Tag Archives: business strategy

Basic Rules of Branding: Crafting Your Image in the Public Mind

A lot of people spend time merely trying to mimic the business models and ad campaigns of iconic brands without really looking deeper into what makes those brands stick. Whether you’re putting together a new brand for your start-up idea or you’re conducting a brand refresh to focus your messaging after major market shifts or changes in leadership, it’s vital that you stick to some basic rules.

Metal Branding Brand Perspective

Your Brand is Built upon Core Principles

Contrary to popular belief, your brand is about more than your name and logo, or it should be. Your logo, slogans, product presentation and especially your company name are critical to the impact your brand has, to be sure.

Your efforts to build and manage a brand need certain fundamental ideas and values that anchor it. It’s when brands forget those key values that their brands are based on that they stop projecting an image to customers and the public that resonates.

Those core principles need to be more than just empty platitudes, though. Ask yourself and your executive team just what is important to them about operating in your industry, what sets them apart from competitors and what kind of presence they want your brand to communicate.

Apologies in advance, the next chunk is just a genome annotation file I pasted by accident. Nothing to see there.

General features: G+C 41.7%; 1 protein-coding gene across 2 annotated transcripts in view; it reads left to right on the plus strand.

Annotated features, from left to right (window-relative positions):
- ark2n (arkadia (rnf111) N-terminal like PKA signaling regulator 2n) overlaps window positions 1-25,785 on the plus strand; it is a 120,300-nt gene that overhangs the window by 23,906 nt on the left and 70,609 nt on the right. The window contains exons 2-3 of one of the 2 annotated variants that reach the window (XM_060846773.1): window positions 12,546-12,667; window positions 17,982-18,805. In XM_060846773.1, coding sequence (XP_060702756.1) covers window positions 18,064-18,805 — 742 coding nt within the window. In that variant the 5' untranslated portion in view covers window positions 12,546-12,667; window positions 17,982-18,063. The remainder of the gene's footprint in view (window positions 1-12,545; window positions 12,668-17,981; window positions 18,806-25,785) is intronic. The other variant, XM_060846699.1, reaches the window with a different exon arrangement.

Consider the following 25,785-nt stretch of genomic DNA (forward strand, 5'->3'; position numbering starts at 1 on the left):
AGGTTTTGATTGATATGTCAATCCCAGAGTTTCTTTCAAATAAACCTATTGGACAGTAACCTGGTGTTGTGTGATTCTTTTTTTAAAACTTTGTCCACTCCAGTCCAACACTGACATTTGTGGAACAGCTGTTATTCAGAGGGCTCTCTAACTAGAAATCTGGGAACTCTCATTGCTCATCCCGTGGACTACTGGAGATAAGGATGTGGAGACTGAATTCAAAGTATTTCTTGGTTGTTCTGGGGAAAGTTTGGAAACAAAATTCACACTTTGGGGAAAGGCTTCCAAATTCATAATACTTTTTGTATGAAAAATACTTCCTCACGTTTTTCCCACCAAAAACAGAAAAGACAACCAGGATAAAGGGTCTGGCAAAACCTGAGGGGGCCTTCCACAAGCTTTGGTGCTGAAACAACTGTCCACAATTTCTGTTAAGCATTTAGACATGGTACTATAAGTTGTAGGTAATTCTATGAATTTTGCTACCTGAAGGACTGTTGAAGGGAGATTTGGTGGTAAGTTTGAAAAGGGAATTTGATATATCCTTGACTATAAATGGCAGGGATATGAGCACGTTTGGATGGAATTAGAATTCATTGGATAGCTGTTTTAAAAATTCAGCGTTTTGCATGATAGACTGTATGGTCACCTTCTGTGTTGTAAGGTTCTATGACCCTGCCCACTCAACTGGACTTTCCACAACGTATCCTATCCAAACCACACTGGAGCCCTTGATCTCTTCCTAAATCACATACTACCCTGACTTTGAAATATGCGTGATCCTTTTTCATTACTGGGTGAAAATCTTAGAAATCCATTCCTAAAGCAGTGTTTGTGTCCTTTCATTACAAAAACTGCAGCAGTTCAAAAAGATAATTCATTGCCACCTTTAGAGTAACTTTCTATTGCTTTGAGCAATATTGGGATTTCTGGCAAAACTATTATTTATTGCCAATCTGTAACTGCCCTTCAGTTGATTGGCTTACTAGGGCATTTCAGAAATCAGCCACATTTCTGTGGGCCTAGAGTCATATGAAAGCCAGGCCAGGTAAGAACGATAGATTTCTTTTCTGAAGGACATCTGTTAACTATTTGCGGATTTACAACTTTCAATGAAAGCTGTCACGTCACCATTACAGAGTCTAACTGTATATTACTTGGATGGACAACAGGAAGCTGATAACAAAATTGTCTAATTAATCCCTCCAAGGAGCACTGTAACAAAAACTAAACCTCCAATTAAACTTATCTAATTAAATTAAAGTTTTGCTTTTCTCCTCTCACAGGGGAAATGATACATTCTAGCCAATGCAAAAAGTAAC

You Have to be Consistent

This means you have to defend your brand against erosion by bad marketing or just the variety of minds working on your campaigns. Inconsistent graphic design, colors, logo presentation, haphazard marketing copy that doesn’t project a consistent tone or follow central brand principles—your brand manager needs to corral all of these disparate messages into a consistent brand representation.

It’s much easier to maintain brand consistency if you’re able to launch your brand internally, getting buy-in from all of your staff and ensuring that branding gets consideration in everything you do. When everyone is aware of—and reminded of—your core principles and branding standards on a regular basis, they’re more likely to maintain a consistent brand representation collectively.

Customer Experience Must be Controlled

If you properly present your branded messages to customers in every instance, you’ll be successful in creating a consistent impression within just a few impressions. But if your messaging, styling and tone are all over the place, they may fail to remember your brand at all.